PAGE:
"That was it, no more of them."
That was Dick Canterbury's response to his children Theresa and Steve shortly after finishing the Mohican 100-mile run in 1999 — his first race of that length.
His children and wife of 43 years, Becky, now know not to take his post-race comments seriously. Canterbury completed his 12th Mohican in Loudenville, Ohio this past Father's Day. He owns a 1,000-mile belt buckle, one of only 14 people to have completed that mileage mark.
Canterbury, 64, said his family refers to the Mohican as the "race I'll never do again!"
"I forget about the pain pretty quickly," Canterbury said. "I get that itch to run again."
Canterbury, who moved to Chesterton in 1994, loves to challenge himself — and his love for running long distances took root when he turned 40.
"I wanted to be in better shape when I was 40 compared to what I was when I was 30," Canterbury said. "I began running 4 miles at a time."
He now runs 50 miles a week, and he focuses his sights on only long-distance races.
"I guess I'm cheap," he joked. "I don't like to spend $35 or $40 and get an extra-large T-shirt for running just three miles. When I spend X amount of dollars, I want the best for my money."
Canterbury's next challenge is the Party in the Park 24-Hour run, which starts at 4 p.m. Saturday at Sunset Hill Farm County Park.
He'll be one of 50 individuals to run the entire event, and he has two thoughts to adhere to: stay awake and limit time in the aid station.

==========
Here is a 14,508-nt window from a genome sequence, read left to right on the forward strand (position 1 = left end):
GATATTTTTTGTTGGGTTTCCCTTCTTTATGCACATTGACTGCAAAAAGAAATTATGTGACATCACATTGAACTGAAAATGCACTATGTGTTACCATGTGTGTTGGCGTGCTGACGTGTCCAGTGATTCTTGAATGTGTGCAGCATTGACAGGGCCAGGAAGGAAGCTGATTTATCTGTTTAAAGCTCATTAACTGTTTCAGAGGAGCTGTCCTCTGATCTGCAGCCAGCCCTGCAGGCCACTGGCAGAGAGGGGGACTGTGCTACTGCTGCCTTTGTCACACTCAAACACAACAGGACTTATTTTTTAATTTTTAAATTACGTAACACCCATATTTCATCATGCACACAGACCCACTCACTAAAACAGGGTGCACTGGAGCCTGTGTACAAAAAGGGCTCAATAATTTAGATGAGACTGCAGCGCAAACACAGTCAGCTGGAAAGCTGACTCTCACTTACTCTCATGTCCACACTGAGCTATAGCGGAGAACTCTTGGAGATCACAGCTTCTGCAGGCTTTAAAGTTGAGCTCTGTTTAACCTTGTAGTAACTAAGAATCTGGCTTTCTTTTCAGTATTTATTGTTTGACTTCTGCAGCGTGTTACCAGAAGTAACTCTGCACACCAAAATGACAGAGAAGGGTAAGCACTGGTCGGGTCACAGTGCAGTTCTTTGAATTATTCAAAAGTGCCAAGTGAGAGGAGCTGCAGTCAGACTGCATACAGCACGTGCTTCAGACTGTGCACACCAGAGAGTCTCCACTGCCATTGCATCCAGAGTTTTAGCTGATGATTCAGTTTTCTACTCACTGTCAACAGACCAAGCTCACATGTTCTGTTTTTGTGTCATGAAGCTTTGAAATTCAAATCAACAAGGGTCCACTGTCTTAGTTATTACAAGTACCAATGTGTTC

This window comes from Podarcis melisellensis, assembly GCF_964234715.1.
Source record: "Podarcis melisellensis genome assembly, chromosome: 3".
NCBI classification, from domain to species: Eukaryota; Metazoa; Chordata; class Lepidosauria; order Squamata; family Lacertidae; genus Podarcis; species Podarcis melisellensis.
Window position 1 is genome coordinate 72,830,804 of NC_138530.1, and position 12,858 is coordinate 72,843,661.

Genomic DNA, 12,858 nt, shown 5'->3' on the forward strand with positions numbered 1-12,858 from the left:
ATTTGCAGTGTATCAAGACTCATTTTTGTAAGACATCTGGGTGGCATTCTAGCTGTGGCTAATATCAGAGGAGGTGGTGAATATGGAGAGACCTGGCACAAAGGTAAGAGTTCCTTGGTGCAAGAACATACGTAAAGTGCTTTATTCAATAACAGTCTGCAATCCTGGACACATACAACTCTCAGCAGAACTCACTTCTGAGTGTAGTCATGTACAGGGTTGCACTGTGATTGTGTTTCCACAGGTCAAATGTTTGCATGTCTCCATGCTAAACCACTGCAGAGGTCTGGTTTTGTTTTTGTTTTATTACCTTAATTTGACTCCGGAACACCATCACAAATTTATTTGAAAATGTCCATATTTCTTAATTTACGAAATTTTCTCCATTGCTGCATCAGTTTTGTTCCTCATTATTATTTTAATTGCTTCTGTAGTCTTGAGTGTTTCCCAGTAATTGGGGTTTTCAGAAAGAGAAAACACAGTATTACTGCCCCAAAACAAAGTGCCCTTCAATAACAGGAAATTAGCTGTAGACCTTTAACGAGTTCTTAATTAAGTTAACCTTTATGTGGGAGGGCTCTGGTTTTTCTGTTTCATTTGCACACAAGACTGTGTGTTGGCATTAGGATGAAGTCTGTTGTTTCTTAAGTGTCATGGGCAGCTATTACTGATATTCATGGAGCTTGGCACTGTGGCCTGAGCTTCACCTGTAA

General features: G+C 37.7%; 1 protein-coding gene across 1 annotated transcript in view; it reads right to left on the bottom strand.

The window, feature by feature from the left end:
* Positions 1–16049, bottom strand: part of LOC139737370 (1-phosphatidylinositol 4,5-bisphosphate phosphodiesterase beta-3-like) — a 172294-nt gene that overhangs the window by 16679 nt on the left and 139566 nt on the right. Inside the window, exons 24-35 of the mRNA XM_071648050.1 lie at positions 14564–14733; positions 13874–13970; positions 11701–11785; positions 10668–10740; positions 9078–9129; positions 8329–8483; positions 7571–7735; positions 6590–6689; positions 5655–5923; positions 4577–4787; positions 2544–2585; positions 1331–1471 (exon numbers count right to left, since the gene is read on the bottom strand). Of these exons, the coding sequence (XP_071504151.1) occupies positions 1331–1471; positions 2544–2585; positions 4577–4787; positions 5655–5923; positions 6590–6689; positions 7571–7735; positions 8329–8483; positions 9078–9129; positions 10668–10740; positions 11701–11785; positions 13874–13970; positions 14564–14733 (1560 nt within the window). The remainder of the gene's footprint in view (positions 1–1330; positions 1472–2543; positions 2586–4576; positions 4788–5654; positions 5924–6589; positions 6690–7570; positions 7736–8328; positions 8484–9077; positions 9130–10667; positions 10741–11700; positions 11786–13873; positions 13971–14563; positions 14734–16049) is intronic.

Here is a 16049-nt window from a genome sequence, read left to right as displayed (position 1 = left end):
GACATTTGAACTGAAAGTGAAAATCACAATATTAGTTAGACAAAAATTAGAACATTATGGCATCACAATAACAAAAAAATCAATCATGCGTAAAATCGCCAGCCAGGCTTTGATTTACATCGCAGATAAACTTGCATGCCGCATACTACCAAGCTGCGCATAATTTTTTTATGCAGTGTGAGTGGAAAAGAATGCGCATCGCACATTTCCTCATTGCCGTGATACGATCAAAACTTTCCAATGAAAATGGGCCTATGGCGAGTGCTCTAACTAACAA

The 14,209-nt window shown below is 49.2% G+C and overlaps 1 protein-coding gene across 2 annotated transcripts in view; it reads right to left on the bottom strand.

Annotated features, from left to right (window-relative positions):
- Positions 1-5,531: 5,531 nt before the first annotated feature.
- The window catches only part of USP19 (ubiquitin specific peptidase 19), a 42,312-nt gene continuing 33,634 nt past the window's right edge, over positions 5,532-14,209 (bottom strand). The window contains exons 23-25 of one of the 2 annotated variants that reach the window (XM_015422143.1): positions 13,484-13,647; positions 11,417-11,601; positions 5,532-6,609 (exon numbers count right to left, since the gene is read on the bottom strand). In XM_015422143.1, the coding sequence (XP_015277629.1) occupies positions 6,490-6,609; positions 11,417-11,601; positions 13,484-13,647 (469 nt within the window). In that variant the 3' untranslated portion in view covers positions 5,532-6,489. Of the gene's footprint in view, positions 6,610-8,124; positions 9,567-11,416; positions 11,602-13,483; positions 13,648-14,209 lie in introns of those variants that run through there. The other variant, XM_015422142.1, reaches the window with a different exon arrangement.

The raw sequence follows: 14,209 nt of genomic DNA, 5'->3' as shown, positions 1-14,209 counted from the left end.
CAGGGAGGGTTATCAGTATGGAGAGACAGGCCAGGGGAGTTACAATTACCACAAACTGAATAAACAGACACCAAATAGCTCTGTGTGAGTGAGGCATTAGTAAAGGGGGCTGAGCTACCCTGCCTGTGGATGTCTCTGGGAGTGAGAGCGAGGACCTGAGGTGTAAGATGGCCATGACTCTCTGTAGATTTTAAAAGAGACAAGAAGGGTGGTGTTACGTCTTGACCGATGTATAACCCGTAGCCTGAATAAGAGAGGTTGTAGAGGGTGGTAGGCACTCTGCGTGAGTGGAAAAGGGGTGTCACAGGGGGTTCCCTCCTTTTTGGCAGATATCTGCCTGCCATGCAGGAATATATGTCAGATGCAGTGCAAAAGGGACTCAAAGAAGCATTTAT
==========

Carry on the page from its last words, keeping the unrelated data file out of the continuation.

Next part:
"I've got to stay on the move," Canterbury said. "I would say I will try to just spend two or three minutes there at a time."
Canterbury doesn't know if he'll reach 100 miles, but there's a possibility.
"It sounds easy to do a 15-minute mile, and that would work out to 96 miles," he said. "Most anybody can do a 15-minute mile, but it's a whole another thing to do it for day."
Canterbury's email address includes the phrase "runs100", showing his love for running long distances. He also enjoys sharing his talents with others. In a few months, he'll complete his 12th time as a pace setter for the Chicago Marathon, aiding those aiming at four hours.
"I enjoy the challenge of helping others reach a goal," he said.
Outside of running, Canterbury challenges himself by doing other activities like skydiving. He's made more than 200 skydives in 15 years.
Who knows how long Canterbury will keep up these challenges, but his job retirement two years ago appears to have recharged his batteries.
"(Retirement) is the best job I've had," he said. "I cannot believe that I was able to get my training in and still work. I'm putting in more time now."
This column solely represents the writer's opinion. Reach him at email@example.com.